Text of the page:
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About The Columbus journal. (Columbus, Neb.) 1874-1911 | View Entire Issue (March 6, 1907)
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R. a mtOTHER, Editor.
F. K. STROTHER, Maeaeer.
Kilts vs. Trousers.
A Soot has wrlttem for the London
journals am argument ia favor of
wearing' kilts, especially la cold
weather. A faahtoaable physician .of
Londoa rapports his argument, aad
the Tailor aad Catter admits that
the streets woald be made more pic
turesqee, furthermore the kilt would
pat an ead to "baggy-kneed trousers."
A pair of trousers that bag at the
Ira see,, is-indeed a loathsome object
The question of wearing kilts is
not one of leg exposure to the cold
of winter, nor is -it one of compara
tive durability and economy in ma
terial. It is chiefy a question of
legs, remarks Boston Herald. The
Psalmist said of the Lord: "He
taketh not pleasure in the legs
of a man." Nevertheless, civilised
man, a vain thing, vainer than the
average woman, is conscious of hh
legs. They must be sculptured if the
kilt is to be donned. Thackeray's
marquis of Flarintosh appeared at
Parisian court balls in bis uniform oi
the Scotch archers or in his native
Glenlivat tartan, and he thought there
was no handsomer young nobleman;
but look at Doyle's picture of him,
and lo, he was a sight. We may 'all
be deceived in this respect. The
most bow-legged may fondly imagine
that his left at least is a poem. There
arc eminent statesmen, judges, phil
anthropists who. kilted, would appear
as inconsiderable beings, things of
naught, yet they may rise superior
to baggy trousers or even to those
worn at half-mast.
Aged African Explorer.
While many of the great explorers
of Africa among them Barth, Speek.
Livingstone, Burton, Rohlfs, Xachti
gal, Stanley have passed away, one
Df the pioneers, Georga Schweinfurth.
celebrated his seventieth birthday a
Tew weeks ago in perfect health, and
ts eager for work as ever. When
be first visited Africa, in 1S63, even
:he Nile regions were largely terra in
cognita. He explored the Delta, the
deserts, the region between the Nile
and the Red sea; he learned Arabic,
ind soon became so acclimated that
Africa seemed his real home a para
dise compared to Europe, with its
'wretched, insufferable civilization."
rhus it was that he felt himself drawn
deeper and deeper into the Dark con
tinent. His "Heart of Africa" appear
ed in 1S74, and was promptly trans
lated into all the European languages.
His later works attracted less atten
tion, as they were addressed chiefly
:o savants. In recent years he has
devoted much time to the preparation
jf charts of the Eastern desert of
Egypt Many of his papers have ap
oeared in the periodical of the Berlin
Geographical society and the Zeit
schift fur Ethnologic Although his
specialty has been botany, he has made
many important contributions to an
thropology, among the more recent
mes being an attempt to throw a
light on Egyptian antiquity and or
igins by the aid of the botanical con
tents of old tombs.
Berliners are congratulating them
selves on the gradual disappearance
of their second-class cabs and the
multiplication of auto-cabs. The latest,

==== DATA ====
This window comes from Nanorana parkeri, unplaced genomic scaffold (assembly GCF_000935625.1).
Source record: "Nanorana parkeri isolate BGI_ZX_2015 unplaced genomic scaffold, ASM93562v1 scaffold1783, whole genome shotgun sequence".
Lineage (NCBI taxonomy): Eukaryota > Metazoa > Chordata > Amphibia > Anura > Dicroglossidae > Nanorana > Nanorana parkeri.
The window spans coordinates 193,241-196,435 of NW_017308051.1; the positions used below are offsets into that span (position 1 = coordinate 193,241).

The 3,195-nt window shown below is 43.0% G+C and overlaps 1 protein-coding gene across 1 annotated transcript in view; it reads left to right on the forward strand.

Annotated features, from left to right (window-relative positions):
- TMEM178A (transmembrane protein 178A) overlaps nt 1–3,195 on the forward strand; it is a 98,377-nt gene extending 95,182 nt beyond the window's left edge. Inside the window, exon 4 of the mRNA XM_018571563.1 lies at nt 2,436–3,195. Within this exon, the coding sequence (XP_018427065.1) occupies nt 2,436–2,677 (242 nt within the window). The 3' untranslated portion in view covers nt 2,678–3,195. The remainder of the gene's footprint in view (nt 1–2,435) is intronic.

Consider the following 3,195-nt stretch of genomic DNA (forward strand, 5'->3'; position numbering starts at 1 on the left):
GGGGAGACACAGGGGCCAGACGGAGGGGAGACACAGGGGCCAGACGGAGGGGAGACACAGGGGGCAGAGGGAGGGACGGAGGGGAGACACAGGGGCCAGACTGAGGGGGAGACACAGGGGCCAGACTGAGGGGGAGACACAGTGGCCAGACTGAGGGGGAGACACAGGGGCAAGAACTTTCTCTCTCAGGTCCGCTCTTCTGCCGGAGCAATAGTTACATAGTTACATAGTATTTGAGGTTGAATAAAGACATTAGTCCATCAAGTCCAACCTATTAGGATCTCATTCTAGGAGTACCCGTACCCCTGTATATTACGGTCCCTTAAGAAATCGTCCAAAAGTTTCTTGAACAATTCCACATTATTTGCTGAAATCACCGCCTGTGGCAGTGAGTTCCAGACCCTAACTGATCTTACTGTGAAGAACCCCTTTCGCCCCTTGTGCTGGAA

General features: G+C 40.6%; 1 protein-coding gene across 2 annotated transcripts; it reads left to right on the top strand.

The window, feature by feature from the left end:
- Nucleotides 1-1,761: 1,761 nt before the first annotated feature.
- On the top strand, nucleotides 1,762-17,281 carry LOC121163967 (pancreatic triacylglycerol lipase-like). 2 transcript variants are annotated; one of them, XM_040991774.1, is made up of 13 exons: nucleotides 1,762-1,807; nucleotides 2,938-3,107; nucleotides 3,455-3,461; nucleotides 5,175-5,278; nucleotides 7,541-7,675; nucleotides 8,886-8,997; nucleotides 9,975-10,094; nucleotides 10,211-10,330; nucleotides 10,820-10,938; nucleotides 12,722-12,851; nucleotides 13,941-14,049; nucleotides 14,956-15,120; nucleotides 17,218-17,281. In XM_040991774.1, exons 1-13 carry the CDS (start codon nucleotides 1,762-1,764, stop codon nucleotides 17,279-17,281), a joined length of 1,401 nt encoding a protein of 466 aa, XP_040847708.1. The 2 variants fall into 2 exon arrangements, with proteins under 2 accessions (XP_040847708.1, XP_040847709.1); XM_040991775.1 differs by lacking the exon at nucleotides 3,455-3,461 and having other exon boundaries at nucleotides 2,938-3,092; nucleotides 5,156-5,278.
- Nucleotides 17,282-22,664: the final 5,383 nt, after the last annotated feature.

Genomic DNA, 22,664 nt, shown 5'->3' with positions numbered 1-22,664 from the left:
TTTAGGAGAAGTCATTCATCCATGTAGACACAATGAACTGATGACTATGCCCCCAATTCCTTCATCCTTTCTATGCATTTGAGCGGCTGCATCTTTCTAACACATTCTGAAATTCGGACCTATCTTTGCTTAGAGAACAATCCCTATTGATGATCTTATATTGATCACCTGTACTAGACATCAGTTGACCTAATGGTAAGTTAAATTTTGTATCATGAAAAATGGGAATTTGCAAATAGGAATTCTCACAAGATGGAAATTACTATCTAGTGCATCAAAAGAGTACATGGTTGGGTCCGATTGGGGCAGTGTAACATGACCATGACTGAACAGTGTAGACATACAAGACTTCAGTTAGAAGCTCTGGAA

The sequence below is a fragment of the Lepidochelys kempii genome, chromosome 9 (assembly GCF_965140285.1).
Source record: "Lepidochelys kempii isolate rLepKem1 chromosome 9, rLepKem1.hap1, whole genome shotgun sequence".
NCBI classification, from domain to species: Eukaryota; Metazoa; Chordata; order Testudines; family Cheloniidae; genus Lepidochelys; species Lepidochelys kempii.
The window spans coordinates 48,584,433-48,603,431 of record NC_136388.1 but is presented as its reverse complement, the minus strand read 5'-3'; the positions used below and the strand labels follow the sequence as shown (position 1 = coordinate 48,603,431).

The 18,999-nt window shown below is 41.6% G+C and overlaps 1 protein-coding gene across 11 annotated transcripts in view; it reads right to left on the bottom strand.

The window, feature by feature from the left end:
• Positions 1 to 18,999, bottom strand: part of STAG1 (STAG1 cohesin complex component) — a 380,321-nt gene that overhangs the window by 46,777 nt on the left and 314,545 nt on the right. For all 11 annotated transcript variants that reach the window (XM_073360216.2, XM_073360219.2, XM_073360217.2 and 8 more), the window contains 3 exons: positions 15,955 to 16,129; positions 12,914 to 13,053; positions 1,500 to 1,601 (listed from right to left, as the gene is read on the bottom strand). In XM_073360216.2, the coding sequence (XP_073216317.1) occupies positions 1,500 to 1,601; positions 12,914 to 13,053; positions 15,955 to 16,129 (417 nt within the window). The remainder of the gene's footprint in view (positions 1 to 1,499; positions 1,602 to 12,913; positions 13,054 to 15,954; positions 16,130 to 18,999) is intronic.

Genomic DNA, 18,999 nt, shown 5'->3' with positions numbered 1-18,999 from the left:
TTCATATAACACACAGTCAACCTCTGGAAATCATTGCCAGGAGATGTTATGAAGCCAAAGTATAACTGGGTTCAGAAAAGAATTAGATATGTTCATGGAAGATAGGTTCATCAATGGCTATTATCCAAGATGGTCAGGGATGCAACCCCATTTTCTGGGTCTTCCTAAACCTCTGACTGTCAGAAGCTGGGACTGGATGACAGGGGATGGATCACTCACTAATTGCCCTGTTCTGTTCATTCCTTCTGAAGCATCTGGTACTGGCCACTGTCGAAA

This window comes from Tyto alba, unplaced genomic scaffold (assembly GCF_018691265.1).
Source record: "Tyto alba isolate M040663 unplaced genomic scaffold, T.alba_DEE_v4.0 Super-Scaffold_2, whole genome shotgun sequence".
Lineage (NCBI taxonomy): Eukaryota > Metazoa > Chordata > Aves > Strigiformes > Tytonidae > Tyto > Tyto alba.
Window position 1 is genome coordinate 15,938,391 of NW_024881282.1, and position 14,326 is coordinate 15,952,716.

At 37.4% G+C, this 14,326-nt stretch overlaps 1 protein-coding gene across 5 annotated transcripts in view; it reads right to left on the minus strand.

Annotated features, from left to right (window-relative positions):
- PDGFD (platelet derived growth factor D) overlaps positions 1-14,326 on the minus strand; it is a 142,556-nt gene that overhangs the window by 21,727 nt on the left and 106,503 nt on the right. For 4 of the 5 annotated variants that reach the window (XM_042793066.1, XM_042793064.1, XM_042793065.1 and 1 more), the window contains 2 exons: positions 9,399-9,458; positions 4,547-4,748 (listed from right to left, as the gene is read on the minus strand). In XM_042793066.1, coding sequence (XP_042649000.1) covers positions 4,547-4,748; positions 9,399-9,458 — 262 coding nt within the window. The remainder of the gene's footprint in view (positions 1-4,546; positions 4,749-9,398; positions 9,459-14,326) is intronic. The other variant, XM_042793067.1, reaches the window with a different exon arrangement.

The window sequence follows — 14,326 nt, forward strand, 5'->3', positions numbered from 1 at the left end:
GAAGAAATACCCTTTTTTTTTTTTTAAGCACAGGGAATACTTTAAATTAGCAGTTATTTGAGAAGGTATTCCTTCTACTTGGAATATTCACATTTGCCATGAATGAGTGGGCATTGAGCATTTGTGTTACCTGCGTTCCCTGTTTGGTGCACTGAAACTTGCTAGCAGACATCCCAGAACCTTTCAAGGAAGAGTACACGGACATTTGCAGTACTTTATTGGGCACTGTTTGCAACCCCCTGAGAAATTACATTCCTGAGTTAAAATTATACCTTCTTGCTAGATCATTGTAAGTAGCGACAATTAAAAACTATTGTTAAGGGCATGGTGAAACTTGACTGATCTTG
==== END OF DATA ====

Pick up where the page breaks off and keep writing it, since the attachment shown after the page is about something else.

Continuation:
count showed that of the cabs of all
kinds, 7,713 altogether, 503 were au-.
tomobiles. All of these are in such
great demand that their receipts often
rise to $15 a day, and never fall bekW
five dollars. They are allowed to'
charge seven cents more than ordi
nary cabs. The number of auto-omnibuses
was 947, as against 3,343
street cars. These ominbuses make
almost as good time as the auto-cabs.
Accidents rarely happen, largely ow
ing to the abundant supply of police-,
men. At the Potsdamer Platz alone
there are .14 of them, and they have
very little to do, their mere presence
making the drivers and chauffeurs
careful to observe the ordinances.
A Chicago woman says that It Is
"inhuman cruelty" to tax bachelors,
because bachelors cannot help being
bachelors. She holds that many men
try in vain to win a wife and give up
ta despair. This leads the Baltimore Sua
to say the Chicago women have
almost as peculiar views, it seems, as
the Chicago men.
Somebody wants to know whether
there is any difference in the weight
of water 'when in liquid form and
when that same quantity Is turned to
fee. Offhand we should say not, bat
there's a big difference in the price.
The waiting maids in Ottawa, Can.,
belong to the Servant Girls' union, and
refuse to serve dinner after six
o'clock. They expect the aid of the
cook-ladies and the dish-washing dam
sels, who will undoubtedly encourage
them with a sympathetic strike.
, The glove-cutters in France earn big
wages, some of them getting as much
as $75 a week. 8o difficult ia the art
of cutting kid gloves that most of
the principal cutters are known to
the trade by name aad fame.
One Texaa woman can ride 50 miles
in one direction without getting off
her own land. Imagine the predica
ment of a book' agent making for the
front gate with a bulldog after him!
Four women claim a resident of
Torlnrllle, N. Y as their husband. It
is evident that the czar of Russia Is
net the only man in the world who
has his troubles.
Wishing for too much and getting
Mttle is not as sensible as wishing for
tittle and getting much.
SOME OP THE THINGS YOU, 'OWE
YOUR OWN TOWN.
TOU SHOULD BUT AT HOME
The Country Town Can Be Mane